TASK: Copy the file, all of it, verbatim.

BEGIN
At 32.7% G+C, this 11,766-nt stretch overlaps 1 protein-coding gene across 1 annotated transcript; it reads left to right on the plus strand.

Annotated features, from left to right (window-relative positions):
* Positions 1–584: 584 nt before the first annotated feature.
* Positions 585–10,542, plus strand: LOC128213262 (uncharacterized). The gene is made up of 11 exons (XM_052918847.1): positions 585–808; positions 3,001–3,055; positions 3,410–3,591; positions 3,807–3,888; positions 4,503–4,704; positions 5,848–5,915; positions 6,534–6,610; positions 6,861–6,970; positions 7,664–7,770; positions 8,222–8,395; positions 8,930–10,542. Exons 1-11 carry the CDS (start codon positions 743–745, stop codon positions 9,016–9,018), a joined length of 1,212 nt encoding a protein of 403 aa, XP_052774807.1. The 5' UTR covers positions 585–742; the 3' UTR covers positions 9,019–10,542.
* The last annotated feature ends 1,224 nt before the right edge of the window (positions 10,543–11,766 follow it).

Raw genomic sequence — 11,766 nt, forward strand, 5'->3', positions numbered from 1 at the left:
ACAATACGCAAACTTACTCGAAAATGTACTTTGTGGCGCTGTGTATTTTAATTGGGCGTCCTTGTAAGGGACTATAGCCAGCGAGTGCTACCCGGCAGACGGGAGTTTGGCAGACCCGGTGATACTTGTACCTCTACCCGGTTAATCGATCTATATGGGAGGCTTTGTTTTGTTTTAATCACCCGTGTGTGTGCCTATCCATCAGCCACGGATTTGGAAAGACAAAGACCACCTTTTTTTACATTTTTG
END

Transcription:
At 32.7% G+C, this 11,766-nt stretch overlaps 1 protein-coding gene across 1 annotated transcript; it reads left to right on the plus strand.

Annotated features, from left to right (window-relative positions):
* Positions 1–584: 584 nt before the first annotated feature.
* Positions 585–10,542, plus strand: LOC128213262 (uncharacterized). The gene is made up of 11 exons (XM_052918847.1): positions 585–808; positions 3,001–3,055; positions 3,410–3,591; positions 3,807–3,888; positions 4,503–4,704; positions 5,848–5,915; positions 6,534–6,610; positions 6,861–6,970; positions 7,664–7,770; positions 8,222–8,395; positions 8,930–10,542. Exons 1-11 carry the CDS (start codon positions 743–745, stop codon positions 9,016–9,018), a joined length of 1,212 nt encoding a protein of 403 aa, XP_052774807.1. The 5' UTR covers positions 585–742; the 3' UTR covers positions 9,019–10,542.
* The last annotated feature ends 1,224 nt before the right edge of the window (positions 10,543–11,766 follow it).

Raw genomic sequence — 11,766 nt, forward strand, 5'->3', positions numbered from 1 at the left:
ACAATACGCAAACTTACTCGAAAATGTACTTTGTGGCGCTGTGTATTTTAATTGGGCGTCCTTGTAAGGGACTATAGCCAGCGAGTGCTACCCGGCAGACGGGAGTTTGGCAGACCCGGTGATACTTGTACCTCTACCCGGTTAATCGATCTATATGGGAGGCTTTGTTTTGTTTTAATCACCCGTGTGTGTGCCTATCCATCAGCCACGGATTTGGAAAGACAAAGACCACCTTTTTTTACATTTTTG